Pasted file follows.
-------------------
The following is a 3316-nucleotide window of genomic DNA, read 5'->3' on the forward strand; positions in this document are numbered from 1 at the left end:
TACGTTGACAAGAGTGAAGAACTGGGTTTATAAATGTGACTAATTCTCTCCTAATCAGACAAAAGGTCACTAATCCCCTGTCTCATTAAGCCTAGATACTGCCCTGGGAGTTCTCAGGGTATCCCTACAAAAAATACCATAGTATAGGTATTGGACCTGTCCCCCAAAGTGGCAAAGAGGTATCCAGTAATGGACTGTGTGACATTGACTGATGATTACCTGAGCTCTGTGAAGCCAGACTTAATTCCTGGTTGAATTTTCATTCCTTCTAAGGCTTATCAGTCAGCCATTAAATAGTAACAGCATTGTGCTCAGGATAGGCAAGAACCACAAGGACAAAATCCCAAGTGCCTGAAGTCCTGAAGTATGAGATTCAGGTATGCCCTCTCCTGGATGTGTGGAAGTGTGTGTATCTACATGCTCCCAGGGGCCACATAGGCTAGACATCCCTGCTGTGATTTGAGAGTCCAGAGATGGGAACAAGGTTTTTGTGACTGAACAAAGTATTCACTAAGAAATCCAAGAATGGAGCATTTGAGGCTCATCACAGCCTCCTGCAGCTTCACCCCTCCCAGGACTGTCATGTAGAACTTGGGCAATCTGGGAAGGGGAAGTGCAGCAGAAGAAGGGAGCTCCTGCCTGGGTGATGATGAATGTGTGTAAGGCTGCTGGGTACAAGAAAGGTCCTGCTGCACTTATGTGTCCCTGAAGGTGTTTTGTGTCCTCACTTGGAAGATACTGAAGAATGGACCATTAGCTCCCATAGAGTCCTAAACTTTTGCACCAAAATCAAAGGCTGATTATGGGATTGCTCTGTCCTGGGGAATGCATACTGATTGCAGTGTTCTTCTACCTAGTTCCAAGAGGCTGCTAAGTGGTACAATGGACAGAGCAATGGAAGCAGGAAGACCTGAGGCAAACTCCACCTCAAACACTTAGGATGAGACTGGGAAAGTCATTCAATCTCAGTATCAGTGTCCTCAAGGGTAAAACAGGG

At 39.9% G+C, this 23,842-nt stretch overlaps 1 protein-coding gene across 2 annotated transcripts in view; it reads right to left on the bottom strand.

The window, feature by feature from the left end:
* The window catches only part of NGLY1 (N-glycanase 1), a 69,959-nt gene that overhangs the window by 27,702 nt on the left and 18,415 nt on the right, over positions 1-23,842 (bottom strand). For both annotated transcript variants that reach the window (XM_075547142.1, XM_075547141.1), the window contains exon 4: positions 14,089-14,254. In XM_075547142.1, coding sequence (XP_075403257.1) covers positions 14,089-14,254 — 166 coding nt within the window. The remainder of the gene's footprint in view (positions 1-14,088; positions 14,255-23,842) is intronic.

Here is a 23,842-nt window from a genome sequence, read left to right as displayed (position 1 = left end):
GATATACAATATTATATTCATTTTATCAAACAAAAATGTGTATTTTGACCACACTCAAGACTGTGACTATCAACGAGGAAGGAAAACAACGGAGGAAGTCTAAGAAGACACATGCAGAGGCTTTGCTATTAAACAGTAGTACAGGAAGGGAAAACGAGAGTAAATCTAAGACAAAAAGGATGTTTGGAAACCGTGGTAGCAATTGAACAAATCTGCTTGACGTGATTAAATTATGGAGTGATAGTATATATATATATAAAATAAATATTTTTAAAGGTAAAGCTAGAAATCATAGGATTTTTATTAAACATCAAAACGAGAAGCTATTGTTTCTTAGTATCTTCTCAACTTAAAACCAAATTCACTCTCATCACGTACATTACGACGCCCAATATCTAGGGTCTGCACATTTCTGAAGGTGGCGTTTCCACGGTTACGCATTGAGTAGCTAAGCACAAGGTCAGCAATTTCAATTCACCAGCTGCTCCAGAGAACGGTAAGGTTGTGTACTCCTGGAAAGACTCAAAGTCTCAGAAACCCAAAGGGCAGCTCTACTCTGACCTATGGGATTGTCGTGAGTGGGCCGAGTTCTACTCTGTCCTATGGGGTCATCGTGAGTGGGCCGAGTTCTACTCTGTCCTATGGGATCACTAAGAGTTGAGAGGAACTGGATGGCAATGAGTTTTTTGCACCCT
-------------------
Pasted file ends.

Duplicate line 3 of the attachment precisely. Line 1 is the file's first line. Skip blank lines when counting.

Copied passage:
At 39.9% G+C, this 23,842-nt stretch overlaps 1 protein-coding gene across 2 annotated transcripts in view; it reads right to left on the bottom strand.